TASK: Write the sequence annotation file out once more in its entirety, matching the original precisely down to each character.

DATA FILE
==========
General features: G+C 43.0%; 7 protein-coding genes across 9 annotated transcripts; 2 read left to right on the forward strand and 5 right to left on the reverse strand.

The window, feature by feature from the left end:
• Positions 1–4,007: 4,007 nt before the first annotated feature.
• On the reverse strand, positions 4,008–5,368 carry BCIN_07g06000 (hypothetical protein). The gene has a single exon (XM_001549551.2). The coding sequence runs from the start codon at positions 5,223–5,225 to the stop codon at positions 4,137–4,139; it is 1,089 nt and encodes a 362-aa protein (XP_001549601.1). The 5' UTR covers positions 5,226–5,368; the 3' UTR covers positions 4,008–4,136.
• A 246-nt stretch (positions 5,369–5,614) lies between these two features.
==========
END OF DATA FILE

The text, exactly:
General features: G+C 43.0%; 7 protein-coding genes across 9 annotated transcripts; 2 read left to right on the forward strand and 5 right to left on the reverse strand.

The window, feature by feature from the left end:
• Positions 1–4,007: 4,007 nt before the first annotated feature.
• On the reverse strand, positions 4,008–5,368 carry BCIN_07g06000 (hypothetical protein). The gene has a single exon (XM_001549551.2). The coding sequence runs from the start codon at positions 5,223–5,225 to the stop codon at positions 4,137–4,139; it is 1,089 nt and encodes a 362-aa protein (XP_001549601.1). The 5' UTR covers positions 5,226–5,368; the 3' UTR covers positions 4,008–4,136.
• A 246-nt stretch (positions 5,369–5,614) lies between these two features.